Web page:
Hello, everyone!

It has been a long time since the last time that I posted on this blog. However, I have managed to make time today to tell the world that, after five months of hard work, we have finally launched a project which we feel particularly proud of. PetrolPrices.com was launched 10 years ago in the United Kingdom but it has been during the last year that they have decided to push it forward to become a national benchmark for drivers.


A challenge

Having a community of around 3 million users eager for updating, this was a really exciting but at the same time challenging project for us because we had to rise to the occasion. Making a little mistake would affect millions of users and their confidence on the service would no longer be the same. All this adds up to the age of the project: since it was so outdated, the only available option was redesigning it from scratch.

The server

We chose a CentOs server and we applied our secret formula by means of ansible to perform the server installation. In this way, we would be able to replicate the server in case of system breakdown or failure in just one hour.

We used Nginx to run php since we had observed that it runs apps faster than apache does. Moreover, FastCGI has an excellent response time rate. However, a complete understanding of the app is required, so it gave us some headaches at certain times ☹️ .

Although page speed is one of the Google’s ranking factors, user experience is even more important. That is why we decided to install the PageSpeed package.

Finally, we also installed a backup system to back databases up and always have an updated copy to restore them in case of having a problem with our MySql database.


PetrolPrices.com WordPress

We used WordPress to create the site that would be displayed to users. We didn’t perform a default installation since, when working on different backgrounds at the same time (development, testing and production), it is be very complicated to adjust database settings to adapt them to our local machine configuration. In this way, we managed to generate exchangeable databases and to integrate composer with WordPress too.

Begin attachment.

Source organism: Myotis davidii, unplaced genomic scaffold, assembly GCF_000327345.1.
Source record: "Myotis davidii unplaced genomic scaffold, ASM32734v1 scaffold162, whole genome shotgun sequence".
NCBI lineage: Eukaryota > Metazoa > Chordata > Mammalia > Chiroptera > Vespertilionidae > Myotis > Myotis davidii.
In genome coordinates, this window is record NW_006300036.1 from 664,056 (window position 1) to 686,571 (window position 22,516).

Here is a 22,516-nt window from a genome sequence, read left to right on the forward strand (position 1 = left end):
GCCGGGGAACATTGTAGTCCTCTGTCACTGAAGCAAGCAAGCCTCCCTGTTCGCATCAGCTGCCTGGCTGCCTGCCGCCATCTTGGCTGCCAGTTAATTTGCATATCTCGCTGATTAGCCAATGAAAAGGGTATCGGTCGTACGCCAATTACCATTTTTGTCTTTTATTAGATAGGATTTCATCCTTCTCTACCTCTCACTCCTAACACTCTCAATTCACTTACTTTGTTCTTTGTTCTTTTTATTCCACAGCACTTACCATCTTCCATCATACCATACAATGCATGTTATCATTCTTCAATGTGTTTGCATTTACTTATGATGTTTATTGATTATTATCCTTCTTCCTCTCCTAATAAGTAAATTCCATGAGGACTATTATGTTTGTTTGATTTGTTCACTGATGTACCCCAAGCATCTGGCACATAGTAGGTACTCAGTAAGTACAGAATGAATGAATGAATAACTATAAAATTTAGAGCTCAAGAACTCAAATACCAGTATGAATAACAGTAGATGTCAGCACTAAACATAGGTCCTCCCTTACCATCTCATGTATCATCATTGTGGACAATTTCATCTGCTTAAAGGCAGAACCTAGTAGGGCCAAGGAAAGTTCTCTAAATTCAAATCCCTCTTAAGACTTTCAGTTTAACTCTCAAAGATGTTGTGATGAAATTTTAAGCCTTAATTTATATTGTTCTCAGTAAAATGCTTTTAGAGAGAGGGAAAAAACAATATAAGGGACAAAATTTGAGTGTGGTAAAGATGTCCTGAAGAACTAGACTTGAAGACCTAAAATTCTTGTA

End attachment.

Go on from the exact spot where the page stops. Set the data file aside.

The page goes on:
Although we mainly used SEO plugins (Yoast SEO), we also had to create a plugin to enable connection between WordPress and the administration platform (including all information related to users, prices…) by means of an API.

As to the theme, we used BootStrap since smartphones and tablets devices account for 50% of the traffic of this project. We also had to bear in mind image compression level since they would greatly affect our website.

Finally, we used gulp to compress all js and css files into one file. Search engines advise to do this so that less bandwidth is required to load the site and loading speed is higher.

PetrolPrices.com Administration

Most arduous work is borne by the administration platform which keeps prices updated, collects important data and sends information to mobile and web apps by means of an API. We decided to use Zend Framework 2 and Doctrine 2.


When it comes to code, we usually work with PHPStorm. It is ideal for large projects since it can load up to 300Mb in seconds. Moreover, help offered when programming is welcome. But without a doubt, the debug option available for the server, files or APIREST is the best feature.